lavender lotion. Your glinting blue eyes are

squelched by the curves in your grin. With one

soft hand you pat–you hold my cheek, and

lean into the other to kiss. Your short straw hair

bounces against my forehead. “Remember your stop,

number three. If you miss it, I won’t be able to come

pick you up this time.” I will miss the togetherness of

watching “Plus Belle la Vie”  in the evenings while

crunching on radishes and sipping Champagne.

 

Your masculine shadow, with lightly salted black

hair, bushy bohemian eyebrows, lips of a horse,

mum, hauls my rolling luggage up off the open-

aired platform, pulling it next to my seat.

“Thank you.” He leans in, wraps his arms around

me and his well- fed gourmet French belly plumps

onto mine, reminiscent of the oysters, the grape quail,

bleu cheese and Belgian beer. With thick old

hands, he grasps my jaws and kisses-kisses

each cheek wetly. More words pass from him

next than ever I have received from him before:

“I know we have our disagreements, but you are

a good girl. You will learn. Next time we meet, I

hardly will recognize you. You go now. Do well at

school. We will cheer for you.”

 

I collapse into my seat, dabbing at my eyes,

scraping my American cheeks, and press

my whole frame up against the window,

through the murky glass, to

press–as into a mould–my mind into their

silhouettes.

 

Every time I try to see again

through that glass, to feel the rumples of their

memory mould, their Franco-faces are blotchy;

milky; eroded. More and more I see her

wearing a black manteau, less and less I see

him in that Italian leather jacket.

I want to keep looking back, straining to see,

but the train keeps moving, rolling away

into new country. Eventually, my neck will

tire, and there will be nothing left to see

but an empty platform. Alas, alas, I must

shift my gaze ahead to the bare trees,

and the sun.

 

 

Maybe You’re Beat

Maybe you’re beat.

Flipped collar, slick hair

greased, overcast obscene,

hold cigarette between crude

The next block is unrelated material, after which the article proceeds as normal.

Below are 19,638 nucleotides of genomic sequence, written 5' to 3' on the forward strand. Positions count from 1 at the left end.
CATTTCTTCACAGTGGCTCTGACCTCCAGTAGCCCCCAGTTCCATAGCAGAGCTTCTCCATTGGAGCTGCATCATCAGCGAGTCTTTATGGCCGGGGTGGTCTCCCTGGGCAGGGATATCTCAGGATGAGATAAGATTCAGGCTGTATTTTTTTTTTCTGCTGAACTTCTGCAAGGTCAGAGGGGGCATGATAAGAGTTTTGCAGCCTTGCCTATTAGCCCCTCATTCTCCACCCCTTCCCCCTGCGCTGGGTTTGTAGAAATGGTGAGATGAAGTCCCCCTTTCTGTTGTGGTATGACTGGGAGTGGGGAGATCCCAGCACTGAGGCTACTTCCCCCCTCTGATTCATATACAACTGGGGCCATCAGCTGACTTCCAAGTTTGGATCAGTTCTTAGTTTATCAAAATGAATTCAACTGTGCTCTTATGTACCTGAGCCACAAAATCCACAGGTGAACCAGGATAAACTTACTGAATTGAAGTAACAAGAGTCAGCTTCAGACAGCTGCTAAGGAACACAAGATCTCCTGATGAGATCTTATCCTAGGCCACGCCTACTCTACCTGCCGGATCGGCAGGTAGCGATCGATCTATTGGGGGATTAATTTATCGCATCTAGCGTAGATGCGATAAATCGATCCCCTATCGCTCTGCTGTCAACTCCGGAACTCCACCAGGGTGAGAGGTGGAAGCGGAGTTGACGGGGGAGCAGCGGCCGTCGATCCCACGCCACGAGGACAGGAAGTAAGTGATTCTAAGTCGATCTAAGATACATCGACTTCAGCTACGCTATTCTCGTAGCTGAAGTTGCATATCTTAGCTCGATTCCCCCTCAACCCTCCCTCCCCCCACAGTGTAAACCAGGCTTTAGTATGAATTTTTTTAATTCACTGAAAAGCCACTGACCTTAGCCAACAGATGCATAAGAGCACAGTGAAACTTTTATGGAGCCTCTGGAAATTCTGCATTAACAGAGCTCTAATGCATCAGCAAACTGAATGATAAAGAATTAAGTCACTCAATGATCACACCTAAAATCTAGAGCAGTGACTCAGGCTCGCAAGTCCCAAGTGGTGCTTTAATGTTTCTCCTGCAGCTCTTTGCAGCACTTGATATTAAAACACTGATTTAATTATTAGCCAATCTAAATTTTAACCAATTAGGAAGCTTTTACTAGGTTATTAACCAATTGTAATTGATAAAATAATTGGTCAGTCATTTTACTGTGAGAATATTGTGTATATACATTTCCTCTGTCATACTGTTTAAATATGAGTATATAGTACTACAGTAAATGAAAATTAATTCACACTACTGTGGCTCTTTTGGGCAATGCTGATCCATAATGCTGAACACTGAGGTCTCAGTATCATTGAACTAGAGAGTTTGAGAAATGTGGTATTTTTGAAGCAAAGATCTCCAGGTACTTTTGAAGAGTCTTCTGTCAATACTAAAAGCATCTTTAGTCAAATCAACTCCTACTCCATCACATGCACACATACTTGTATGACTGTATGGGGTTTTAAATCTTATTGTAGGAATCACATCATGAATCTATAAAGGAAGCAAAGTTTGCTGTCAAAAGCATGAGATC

lips, cage smiles.

Boys show teeth. Men, callous,

real, stare down butt stems

at smoke trails,

don’t flinch; weakness.

Lug guitar case, amp,

garage to shed, stand, scream;

sit sideways in alcohol,

shoot the breeze

with deadweights, sit on upturned

trash cans,

beat by the gravity of

dreamless life,

vomit every recycled idea, pretentious,

every careless binge, masochistic,

sleepless nights,

stiff with grief, narcissistic recluse,

fear paralytic, parents

who speak at you

leech-life ignorant,

blame you,

leave you and

never

come

back.

But fellow beat’s words

through smoke screens,

laughs, eyes dig, dig it, into your

pierced flesh, under dark lids,

beneath jagged breaths,

see.

They stay; hear; know.

You love them.

Biking in Brussels

 

Wet rubber screeches;

these skinny bike wheels

grumble over gravel patches.

Brussels smells ethereal this

time of year. A beige-clad

Brit leads, speeds through fat

ruts. I follow his bowler hat,

marvel at the functionality of

his arthritic mechanisms,

knees and elbows pivot and

groove more quickly than my

own. Green drips over my

cheeks from the trees. Soft

rain, he calls it. Soft. The

softness of earth, of sky,

falling on me in summer.

Give Me a Moment

Shrug through that jean jacket,

plunge forward on sneaker-tips,

you’re on your way into the night;

I’m on my way into the lit den. We

pass through the same heavy door,

pause, friends?, both startled by the

seeing in our amber glossed faces,

“Hey,”

“What’s up?”

A moment;

I urge to reach out, take your fist,

kiss it. “Come warm your tattered

soul in the light, rest your weathered

hands in mine, ease the bite in your tongue…

it’s going to be alright,” I fight to breathe.

But you turn away, moving on, and so must I.

A Farewell Party

Warm smiles ebb and flow with the

flickering candlelight against a wooden wall

backdrop, inside a splintered frame. They crowd

a long table in a dark room, each

face a twinkle in the other’s young glassy eyes,

a hodgepodge of black ties and fat sweats,

splashy sundresses and bro-tanks–

 

I stare in at them. I stand in the night,

enjoying the wood wall between us, the hands of

dust in the corners of the windowpane,

the sweet-breathed breeze that smells like fresh

snow mingled with violets, their smiles and

warm vocal-on-skin tones, my thin-soled

shoes on uneven stones and twigs and leaves

and how I can feel the face of the earth with

my feet and know where I am even when I stand

alone in the wooded darkness blind.

 

My heartstrings tremble for an unspeakable tune.

I walk away from the window and feel my way

through shadow-on-shadow for an acoustic

friend, wrap my hands around its neck

and ring it hard and slowly and off

beat and sing over it slightly out of tune but no

one’s counting except the deaf trees

clapping in the breeze, maybe God, and me.